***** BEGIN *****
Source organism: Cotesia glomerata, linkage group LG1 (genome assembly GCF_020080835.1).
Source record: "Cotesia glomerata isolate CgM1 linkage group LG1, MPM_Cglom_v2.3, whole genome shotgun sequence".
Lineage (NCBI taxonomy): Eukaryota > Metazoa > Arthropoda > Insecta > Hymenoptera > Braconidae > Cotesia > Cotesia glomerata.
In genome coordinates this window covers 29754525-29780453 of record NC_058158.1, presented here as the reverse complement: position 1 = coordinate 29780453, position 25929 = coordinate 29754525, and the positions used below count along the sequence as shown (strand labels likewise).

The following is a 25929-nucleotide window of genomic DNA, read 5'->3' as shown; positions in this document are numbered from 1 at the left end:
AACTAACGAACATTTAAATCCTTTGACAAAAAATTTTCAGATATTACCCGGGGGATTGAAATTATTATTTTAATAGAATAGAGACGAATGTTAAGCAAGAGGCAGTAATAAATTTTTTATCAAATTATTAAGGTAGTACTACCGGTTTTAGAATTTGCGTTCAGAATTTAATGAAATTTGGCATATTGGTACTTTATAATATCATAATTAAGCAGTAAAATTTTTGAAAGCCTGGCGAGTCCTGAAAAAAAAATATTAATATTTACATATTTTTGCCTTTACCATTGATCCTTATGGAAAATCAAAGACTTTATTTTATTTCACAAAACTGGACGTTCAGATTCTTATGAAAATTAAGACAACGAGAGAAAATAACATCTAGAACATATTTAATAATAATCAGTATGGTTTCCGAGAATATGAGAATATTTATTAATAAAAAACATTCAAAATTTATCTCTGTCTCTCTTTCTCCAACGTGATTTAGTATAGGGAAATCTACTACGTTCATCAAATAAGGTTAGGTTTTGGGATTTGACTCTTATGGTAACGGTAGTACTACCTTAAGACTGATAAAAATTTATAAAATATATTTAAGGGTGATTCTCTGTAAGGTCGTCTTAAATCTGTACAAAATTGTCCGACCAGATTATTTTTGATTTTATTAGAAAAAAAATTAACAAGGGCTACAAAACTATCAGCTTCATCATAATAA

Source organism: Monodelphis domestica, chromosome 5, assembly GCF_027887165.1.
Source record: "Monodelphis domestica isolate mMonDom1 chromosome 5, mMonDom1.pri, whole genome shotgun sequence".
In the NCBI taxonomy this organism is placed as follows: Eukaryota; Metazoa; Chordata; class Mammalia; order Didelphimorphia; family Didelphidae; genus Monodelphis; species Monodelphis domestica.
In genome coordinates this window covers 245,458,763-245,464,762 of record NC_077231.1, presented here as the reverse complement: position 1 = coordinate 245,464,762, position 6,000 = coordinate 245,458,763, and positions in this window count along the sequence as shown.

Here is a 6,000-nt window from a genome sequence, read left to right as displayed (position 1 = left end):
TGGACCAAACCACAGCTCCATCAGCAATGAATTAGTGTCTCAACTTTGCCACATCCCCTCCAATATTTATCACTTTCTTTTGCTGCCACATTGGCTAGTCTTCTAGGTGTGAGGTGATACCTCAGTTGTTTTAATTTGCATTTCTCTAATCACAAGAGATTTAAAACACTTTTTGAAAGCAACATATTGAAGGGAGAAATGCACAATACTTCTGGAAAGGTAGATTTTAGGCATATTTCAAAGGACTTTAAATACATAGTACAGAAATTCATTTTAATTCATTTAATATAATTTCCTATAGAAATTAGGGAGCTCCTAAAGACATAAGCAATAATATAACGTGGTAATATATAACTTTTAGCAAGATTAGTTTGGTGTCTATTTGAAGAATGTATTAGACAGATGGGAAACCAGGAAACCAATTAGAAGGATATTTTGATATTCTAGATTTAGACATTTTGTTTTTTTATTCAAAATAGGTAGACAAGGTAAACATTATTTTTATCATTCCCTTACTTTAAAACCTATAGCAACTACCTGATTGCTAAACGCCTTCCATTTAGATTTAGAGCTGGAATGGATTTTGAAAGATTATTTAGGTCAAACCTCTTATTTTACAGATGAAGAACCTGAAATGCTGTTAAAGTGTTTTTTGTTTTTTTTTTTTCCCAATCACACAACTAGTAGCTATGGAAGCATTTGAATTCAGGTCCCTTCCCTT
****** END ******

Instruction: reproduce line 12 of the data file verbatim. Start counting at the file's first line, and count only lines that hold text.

TGGACCAAACCACAGCTCCATCAGCAATGAATTAGTGTCTCAACTTTGCCACATCCCCTCCAATATTTATCACTTTCTTTTGCTGCCACATTGGCTAGTCTTCTAGGTGTGAGGTGATACCTCAGTTGTTTTAATTTGCATTTCTCTAATCACAAGAGATTTAAAACACTTTTTGAAAGCAACATATTGAAGGGAGAAATGCACAATACTTCTGGAAAGGTAGATTTTAGGCATATTTCAAAGGACTTTAAATACATAGTACAGAAATTCATTTTAATTCATTTAATATAATTTCCTATAGAAATTAGGGAGCTCCTAAAGACATAAGCAATAATATAACGTGGTAATATATAACTTTTAGCAAGATTAGTTTGGTGTCTATTTGAAGAATGTATTAGACAGATGGGAAACCAGGAAACCAATTAGAAGGATATTTTGATATTCTAGATTTAGACATTTTGTTTTTTTATTCAAAATAGGTAGACAAGGTAAACATTATTTTTATCATTCCCTTACTTTAAAACCTATAGCAACTACCTGATTGCTAAACGCCTTCCATTTAGATTTAGAGCTGGAATGGATTTTGAAAGATTATTTAGGTCAAACCTCTTATTTTACAGATGAAGAACCTGAAATGCTGTTAAAGTGTTTTTTGTTTTTTTTTTTTCCCAATCACACAACTAGTAGCTATGGAAGCATTTGAATTCAGGTCCCTTCCCTT